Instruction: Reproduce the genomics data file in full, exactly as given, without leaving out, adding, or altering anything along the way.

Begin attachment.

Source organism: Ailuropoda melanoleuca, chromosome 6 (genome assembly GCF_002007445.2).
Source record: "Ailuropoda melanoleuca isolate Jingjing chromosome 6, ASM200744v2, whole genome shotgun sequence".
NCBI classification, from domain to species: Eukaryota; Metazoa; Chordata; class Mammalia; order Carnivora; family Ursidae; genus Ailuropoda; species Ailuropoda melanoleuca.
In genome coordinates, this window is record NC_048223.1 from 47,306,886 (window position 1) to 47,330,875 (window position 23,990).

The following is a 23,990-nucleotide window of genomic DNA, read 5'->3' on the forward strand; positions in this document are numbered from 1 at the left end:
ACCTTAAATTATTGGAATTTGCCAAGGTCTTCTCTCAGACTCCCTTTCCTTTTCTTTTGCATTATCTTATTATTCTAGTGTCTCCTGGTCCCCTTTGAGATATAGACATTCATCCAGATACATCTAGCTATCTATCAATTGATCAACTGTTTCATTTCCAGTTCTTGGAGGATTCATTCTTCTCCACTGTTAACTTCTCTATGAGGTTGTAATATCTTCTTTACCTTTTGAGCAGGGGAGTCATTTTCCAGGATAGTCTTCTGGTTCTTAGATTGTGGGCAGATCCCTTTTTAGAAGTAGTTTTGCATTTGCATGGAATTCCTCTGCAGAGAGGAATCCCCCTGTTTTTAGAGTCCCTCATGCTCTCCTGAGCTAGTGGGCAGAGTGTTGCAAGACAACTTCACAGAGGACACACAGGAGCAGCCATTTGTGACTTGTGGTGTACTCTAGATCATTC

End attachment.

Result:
Source organism: Ailuropoda melanoleuca, chromosome 6 (genome assembly GCF_002007445.2).
Source record: "Ailuropoda melanoleuca isolate Jingjing chromosome 6, ASM200744v2, whole genome shotgun sequence".
NCBI classification, from domain to species: Eukaryota; Metazoa; Chordata; class Mammalia; order Carnivora; family Ursidae; genus Ailuropoda; species Ailuropoda melanoleuca.
In genome coordinates, this window is record NC_048223.1 from 47,306,886 (window position 1) to 47,330,875 (window position 23,990).

The following is a 23,990-nucleotide window of genomic DNA, read 5'->3' on the forward strand; positions in this document are numbered from 1 at the left end:
ACCTTAAATTATTGGAATTTGCCAAGGTCTTCTCTCAGACTCCCTTTCCTTTTCTTTTGCATTATCTTATTATTCTAGTGTCTCCTGGTCCCCTTTGAGATATAGACATTCATCCAGATACATCTAGCTATCTATCAATTGATCAACTGTTTCATTTCCAGTTCTTGGAGGATTCATTCTTCTCCACTGTTAACTTCTCTATGAGGTTGTAATATCTTCTTTACCTTTTGAGCAGGGGAGTCATTTTCCAGGATAGTCTTCTGGTTCTTAGATTGTGGGCAGATCCCTTTTTAGAAGTAGTTTTGCATTTGCATGGAATTCCTCTGCAGAGAGGAATCCCCCTGTTTTTAGAGTCCCTCATGCTCTCCTGAGCTAGTGGGCAGAGTGTTGCAAGACAACTTCACAGAGGACACACAGGAGCAGCCATTTGTGACTTGTGGTGTACTCTAGATCATTC